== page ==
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Sunday, 02 August 2015 22:00

Old National could add to GR presence in 12-18 months via M&A, expansion

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Bob Jones, Old National President and CEO. Bob Jones, Old National President and CEO. COURTESY PHOTO

After establishing a solid presence in the West Michigan market through acquisitions, Old National Bancorp Inc. wants to further build its franchise.

Expansion could come through additional acquisitions or new branch development — or a combination of the two — in the Grand Rapids, Kalamazoo and Ann Arbor areas as the Evansville, Ind.-based bank seeks to build on its entry into the Michigan market two years ago.

“We have built a foundation for the house we want to build in Michigan, but we still have a lot of room to build,” Old National President and CEO Bob Jones said in an interview with MiBiz during a recent visit to Grand Rapids.

“We clearly need to make some investments in the market in terms of new locations and expanding our distribution,” Jones said. “We’re in the three markets that we wanted to be in to begin with. Clearly, we’d like to be larger in all of those markets and we’d like to have more distribution, but it has to be done the right way.”

Old National (Nasdaq: ONB) first entered the Michigan market in mid-2013 with the acquisition of 24 former Bank of America offices, 20 of which are in Southwestern Michigan, and a $173.1-million deal for United Bancorp in Ann Arbor. The bank then moved into the Grand Rapids-area market this year with the $91.7 million acquisition of Founders Financial Corp. on Jan. 1. The two banks completed their integration at the end of April.

The deals in Michigan followed Old National’s strategy of using acquisitions in the last few years to transition its footprint from primarily rural, low-growth markets to mid-sized urban areas with higher growth potential.

Additional acquisitions in Michigan, a market that has seen a number of deals since 2013, could occur “if we get the right fit,” Jones said. Further moves in the Grand Rapids-area market, either through M&A or new branch development, could come as soon as a year to 18 months, he said.

Old National has nearly 200 offices across West Michigan, Indiana, southeastern Illinois and western Kentucky with total assets of more than $12.07 billion at the end of the second quarter. The corporation last week reported quarterly net income of $26.1 million, which compares to $18.8 million a year earlier.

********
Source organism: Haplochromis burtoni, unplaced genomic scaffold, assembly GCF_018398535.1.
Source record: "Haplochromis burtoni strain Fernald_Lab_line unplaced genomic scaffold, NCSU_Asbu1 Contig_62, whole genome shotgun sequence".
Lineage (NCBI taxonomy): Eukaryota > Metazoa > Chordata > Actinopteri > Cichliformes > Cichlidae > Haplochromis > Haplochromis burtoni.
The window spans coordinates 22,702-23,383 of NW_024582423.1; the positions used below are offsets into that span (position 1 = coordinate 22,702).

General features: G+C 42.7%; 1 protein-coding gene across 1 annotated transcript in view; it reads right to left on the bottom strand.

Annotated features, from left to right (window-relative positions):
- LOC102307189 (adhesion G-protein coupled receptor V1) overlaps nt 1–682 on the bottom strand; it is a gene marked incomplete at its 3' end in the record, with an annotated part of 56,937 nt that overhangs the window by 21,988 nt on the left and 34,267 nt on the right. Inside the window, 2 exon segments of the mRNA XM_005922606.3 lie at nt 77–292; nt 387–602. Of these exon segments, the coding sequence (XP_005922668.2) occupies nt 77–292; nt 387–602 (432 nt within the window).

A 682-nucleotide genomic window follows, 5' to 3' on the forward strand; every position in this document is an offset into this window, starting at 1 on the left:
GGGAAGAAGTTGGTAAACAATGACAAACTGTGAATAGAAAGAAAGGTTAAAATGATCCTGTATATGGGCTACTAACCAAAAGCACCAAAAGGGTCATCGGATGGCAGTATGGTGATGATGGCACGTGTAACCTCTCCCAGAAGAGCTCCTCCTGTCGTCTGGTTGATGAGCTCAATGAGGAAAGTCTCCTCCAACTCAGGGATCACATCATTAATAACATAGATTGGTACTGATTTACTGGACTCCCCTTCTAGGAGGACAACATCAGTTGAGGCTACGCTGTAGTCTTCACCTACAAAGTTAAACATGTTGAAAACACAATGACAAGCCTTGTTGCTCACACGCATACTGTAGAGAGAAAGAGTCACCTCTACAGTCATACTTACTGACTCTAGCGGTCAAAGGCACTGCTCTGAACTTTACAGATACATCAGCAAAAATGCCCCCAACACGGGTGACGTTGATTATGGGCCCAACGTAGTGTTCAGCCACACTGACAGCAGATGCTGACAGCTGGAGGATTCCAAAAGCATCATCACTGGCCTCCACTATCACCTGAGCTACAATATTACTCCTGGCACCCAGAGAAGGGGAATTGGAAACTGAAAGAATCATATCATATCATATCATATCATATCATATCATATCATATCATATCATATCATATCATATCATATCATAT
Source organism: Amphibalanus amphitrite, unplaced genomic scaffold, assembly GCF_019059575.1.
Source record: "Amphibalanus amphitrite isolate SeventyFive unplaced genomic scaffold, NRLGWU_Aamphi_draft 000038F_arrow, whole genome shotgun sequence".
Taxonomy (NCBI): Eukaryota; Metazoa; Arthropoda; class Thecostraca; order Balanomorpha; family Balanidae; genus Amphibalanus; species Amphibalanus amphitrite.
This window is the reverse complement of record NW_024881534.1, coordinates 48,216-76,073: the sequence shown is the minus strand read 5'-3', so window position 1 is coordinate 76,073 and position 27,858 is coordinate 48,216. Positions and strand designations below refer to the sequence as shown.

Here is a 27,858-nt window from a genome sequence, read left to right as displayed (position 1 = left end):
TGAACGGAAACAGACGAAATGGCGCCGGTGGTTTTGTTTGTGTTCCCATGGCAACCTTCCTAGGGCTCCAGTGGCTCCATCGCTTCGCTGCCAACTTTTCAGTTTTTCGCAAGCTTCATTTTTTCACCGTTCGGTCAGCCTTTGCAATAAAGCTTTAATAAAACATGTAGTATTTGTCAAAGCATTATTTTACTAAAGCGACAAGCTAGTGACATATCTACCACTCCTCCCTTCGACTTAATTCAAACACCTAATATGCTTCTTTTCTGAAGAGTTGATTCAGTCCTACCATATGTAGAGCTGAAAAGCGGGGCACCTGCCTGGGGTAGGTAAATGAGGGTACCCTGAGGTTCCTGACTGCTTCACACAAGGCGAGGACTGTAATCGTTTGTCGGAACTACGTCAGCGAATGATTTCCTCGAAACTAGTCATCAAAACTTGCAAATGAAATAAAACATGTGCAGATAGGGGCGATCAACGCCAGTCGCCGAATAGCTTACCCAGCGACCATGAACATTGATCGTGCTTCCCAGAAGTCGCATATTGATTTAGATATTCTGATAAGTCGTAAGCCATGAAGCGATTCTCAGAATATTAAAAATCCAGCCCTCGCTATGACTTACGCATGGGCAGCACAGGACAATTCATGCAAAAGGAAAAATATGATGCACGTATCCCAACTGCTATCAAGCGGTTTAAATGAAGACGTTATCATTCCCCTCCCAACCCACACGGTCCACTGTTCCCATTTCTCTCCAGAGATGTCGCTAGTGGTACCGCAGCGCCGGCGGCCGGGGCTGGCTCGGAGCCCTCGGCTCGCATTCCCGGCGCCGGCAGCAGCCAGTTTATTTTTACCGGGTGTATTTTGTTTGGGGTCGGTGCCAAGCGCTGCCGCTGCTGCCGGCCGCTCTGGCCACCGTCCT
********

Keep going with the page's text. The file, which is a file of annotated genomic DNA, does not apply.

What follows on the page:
The bank reported $6.86 billion in loans to end the second quarter, up $120.7 million from the first quarter. Of the new loans, $22.7 million came from the Kalamazoo market.

At the time of the merger, Founders Bank & Trust had total assets of $459.7 million and total deposits of $376.0 million, according to a financial report filed with the FDIC. The bank reported net income of $5.0 million for 2014.

Old National views the Grand Rapids area as a “growth market.” Since the merger with Founders, the bank has recorded what Jones calls an “unbelievable” volume in mortgage lending.

“So for us, this is an area that we look for very strong growth,” Jones said. “It’s an area where we’re going to continue investing.”

The latest move came in mid-July with the expansion of Old National’s capital markets bob jonesteam in Michigan. Martha Richardson and Chip Windisch — both formerly of InSite Capital LLC, a unit of The Bank of Holland that Chemical Financial Corp. acquired on June 1 in a $187.4 million deal — specialize in tax credits and incentive-based financing for community development projects.

Richardson joined Old National as senior vice president of capital markets and has more than 30 years of experience in commercial real estate, banking and development. Windisch joined the bank as vice president of capital markets.

The addition of the two new hires to cover the whole state provides the Michigan franchise of Old National with expertise in a new service area that became possible with the merger, said Laurie Beard, the former CEO of Founders Financial who now leads the Old National’s Grand Rapids market as regional president.

The merger also gave Founders Bank & Trust the ability to do larger deals, Beard said. Founders had an in-house commercial lending limit of $5 million. Old National has an in-house limit of $30 million.
In the initial months following the merger, the bank has begun to get a look at deals that it previously could not pursue with larger prospective commercial borrowers, although small business lending remains the primary focus and the source of most activity, Beard said.

“We’re getting looks at $15 million, $20 million deals that we never, ever would have been able to (before),” Beard said. “To do that in-house and be able to have looks and be invited into deals like that is a tremendous opportunity and one that we’re running with. As Old National Bank, we have a great opportunity to have a real strong presence here. We want to dominate the community banking market, and there’s no reason why that won’t happen.

“The future is extremely bright.”

Since the merger and despite “some bumps in the road,” Old National has retained a “vast majority” of the clients from Founders Bank & Trust and has avoided the kind of staff defections that can occur when a community bank gets acquired by a larger institution, Jones said.

“The fact that you can retain the vast, vast majority of your people plays well into being able to keep your clients because whenever you have a merger, there’s always people looking to steal your folks,” he said. “We’ve done a very good job retaining our people.”

Read 2577 times Last modified on Sunday, 09 August 2015 09:40

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